Madison Man Pleads Guilty to CARES Act Fraud & Access Device Fraud
MADISON, WIS. – Scott C. Blader, United States Attorney for the Western District of Wisconsin, announced that on Friday, October 2, Ahmad Kanan, 49, Madison, Wisconsin, pleaded guilty to two separate federal crimes charged in two separate indictments: Coronavirus Aid, Relief, and Economic Security (CARES) Act fraud and access device fraud.
While acting on behalf of Altin Labs, Inc. as its Chief Executive Officer and majority owner, Kanan applied for two Paycheck Protection Program (PPP) loans funded by the CARES Act. Specifically, in April 2020, Kanan applied for a $72,500 PPP loan through the Bank of Kaukauna in Kaukauna, Wisconsin. The Bank of Kaukauna noted a discrepancy in the spelling of Kanan’s name in the application, and Altin Labs did not receive these funds. In May 2020, Kanan again applied for a PPP loan, requesting $47,060 through Cross River Bank located in New Jersey. This time, Altin Labs received the funds. Kanan admitted that in his PPP applications, he used a false spelling of his name and indicated that he was not under indictment on criminal charges, when in fact he was the subject of an indictment returned by a federal grand jury in the Western District of Wisconsin in October 2019, charging him with access device fraud.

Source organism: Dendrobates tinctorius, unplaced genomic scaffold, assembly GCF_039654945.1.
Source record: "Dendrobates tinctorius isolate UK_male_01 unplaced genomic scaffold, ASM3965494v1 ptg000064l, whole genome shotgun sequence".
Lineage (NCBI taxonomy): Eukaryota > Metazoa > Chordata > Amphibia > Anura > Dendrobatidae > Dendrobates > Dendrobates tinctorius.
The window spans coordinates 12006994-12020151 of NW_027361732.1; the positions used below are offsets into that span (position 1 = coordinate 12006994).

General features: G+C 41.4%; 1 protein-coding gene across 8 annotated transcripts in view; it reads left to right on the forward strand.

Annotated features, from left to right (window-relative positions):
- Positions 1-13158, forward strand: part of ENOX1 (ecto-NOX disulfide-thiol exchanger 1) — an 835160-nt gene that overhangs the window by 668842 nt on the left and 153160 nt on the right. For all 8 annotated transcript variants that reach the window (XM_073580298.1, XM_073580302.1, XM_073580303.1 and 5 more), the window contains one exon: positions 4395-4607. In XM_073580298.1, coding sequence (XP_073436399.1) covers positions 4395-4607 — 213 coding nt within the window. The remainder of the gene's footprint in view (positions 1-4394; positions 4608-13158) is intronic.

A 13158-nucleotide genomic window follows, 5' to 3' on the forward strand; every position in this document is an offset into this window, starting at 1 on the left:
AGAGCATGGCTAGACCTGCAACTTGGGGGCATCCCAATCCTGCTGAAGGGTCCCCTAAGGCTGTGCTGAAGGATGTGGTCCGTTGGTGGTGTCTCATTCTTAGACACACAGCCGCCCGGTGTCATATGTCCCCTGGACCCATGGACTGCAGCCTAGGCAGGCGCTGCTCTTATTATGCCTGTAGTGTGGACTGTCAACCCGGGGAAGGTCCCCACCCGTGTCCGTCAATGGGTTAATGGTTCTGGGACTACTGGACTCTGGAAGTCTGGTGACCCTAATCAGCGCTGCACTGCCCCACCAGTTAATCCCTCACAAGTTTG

The separate access device charges related to two family-owned gas stations that Kanan operated in Janesville, Wisconsin. Kanan admitted to using the routing and account numbers from the bank account of the Embassy of Libya-Military Attaché to pay to the Wisconsin Department of Revenue sales and use tax, penalties, and interest owed by his gas stations in the amount of $83,783.41 in July 2017, and $108,053.02 in December 2017. The Libyan Embassy did not give Kanan permission to use their bank account to make these payments.
U.S. District Judge William M. Conley scheduled sentencing for January 6, 2021. Kanan faces a maximum penalty of 20 years in federal prison on the CARES Act fraud and 10 years on the access device fraud.
The charges against Kanan are the result of investigations by U.S. Immigration and Customs Enforcement’s Homeland Security Investigations and the Wisconsin Department of Justice Division of Criminal Investigation, with the assistance of the Wisconsin Department of Revenue, the U.S. State Department, and the Small Business Administration. The U.S. Attorney’s Office would like to thank the Libyan Embassy for its cooperation.
Assistant U.S. Attorneys Zachary Corey and Meredith Duchemin are handling the prosecution.